Tag Archives: equal opportunity

Unintended Discrimination against Older Workers in the Workplace

Age discrimination can be tricky in the modern workforce. For instance, you could be discriminating against your older, more experienced employees without even realizing.

And knowing how these cases are viewed by a court of law is important to protect yourself and your organization down the line.  

In an interesting post on The HR Café blog this week, here’s a situation that many managers could easily find themselves facing:  

You’ve got an older employee named Joe on your team. It’s your job to maximize productivity, and his performance has fallen. It seems clear to you that Joe’s age is preventing him from meeting the demands of his job.


Can you transfer him to a lower-paying job he can handle?


Read the HR Café Blog article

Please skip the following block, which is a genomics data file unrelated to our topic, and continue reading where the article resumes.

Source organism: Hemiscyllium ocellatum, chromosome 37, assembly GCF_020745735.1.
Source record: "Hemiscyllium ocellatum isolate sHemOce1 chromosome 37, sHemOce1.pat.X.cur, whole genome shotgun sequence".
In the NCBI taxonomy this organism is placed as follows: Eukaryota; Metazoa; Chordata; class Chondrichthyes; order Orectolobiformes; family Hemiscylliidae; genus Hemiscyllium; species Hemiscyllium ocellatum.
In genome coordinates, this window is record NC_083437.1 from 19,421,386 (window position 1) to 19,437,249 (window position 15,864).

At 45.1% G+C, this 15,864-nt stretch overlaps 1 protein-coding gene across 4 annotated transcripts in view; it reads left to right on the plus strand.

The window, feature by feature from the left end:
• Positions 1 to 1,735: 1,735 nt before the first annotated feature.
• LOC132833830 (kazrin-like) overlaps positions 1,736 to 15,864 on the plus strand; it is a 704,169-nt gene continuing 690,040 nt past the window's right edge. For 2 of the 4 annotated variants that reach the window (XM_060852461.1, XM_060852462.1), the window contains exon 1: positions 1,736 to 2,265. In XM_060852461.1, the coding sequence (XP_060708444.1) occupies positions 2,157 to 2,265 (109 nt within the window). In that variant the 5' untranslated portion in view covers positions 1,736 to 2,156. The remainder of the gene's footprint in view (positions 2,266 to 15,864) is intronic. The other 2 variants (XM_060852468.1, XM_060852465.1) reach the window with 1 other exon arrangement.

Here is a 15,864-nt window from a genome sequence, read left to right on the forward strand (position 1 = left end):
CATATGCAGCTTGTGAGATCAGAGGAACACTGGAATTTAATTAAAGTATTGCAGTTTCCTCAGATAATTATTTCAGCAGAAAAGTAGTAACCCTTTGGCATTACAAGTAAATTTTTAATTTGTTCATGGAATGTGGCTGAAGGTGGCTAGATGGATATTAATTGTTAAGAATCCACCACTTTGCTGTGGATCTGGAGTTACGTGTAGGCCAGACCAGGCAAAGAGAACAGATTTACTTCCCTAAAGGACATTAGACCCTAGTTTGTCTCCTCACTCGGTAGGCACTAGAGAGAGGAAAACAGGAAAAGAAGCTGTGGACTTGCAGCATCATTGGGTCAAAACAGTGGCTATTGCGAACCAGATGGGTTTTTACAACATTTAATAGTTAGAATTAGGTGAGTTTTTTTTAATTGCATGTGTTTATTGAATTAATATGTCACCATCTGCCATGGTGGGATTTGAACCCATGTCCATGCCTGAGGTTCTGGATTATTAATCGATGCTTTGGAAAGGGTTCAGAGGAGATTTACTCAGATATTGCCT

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Women Are Logging More Hours than Men in Their Jobs

“With this economy, women are taking on more of a breadwinner role in the family, and part of this is working more hours,” says Laura Vanderkam, author of 168 Hours: You Have More Time Than You Think.  

In a research study, conducted by the U.S. Bureau of Labor Statistics, the work-life changes since 2009 have affected women more than men. For instance:  

  • Women are working more hours overall than they did two years ago, including weekends
  • Employed women spends 7 hours and 26 minutes a day, on average, doing work
  • Women only have their weekend time for doing household activities and socializing  

Women, who have historically worked fewer hours than men, are catching up as the hours men work are decreasing.  

Read the USA Today article

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Could Your Wellness Program Be Violating the Americans with Disabilities Act?

Wellness programs are a great way to boost employee morale and promote the whole work and life balance at an organization. But could financial incentives for a wellness program be a negative issue for employees with disabilities?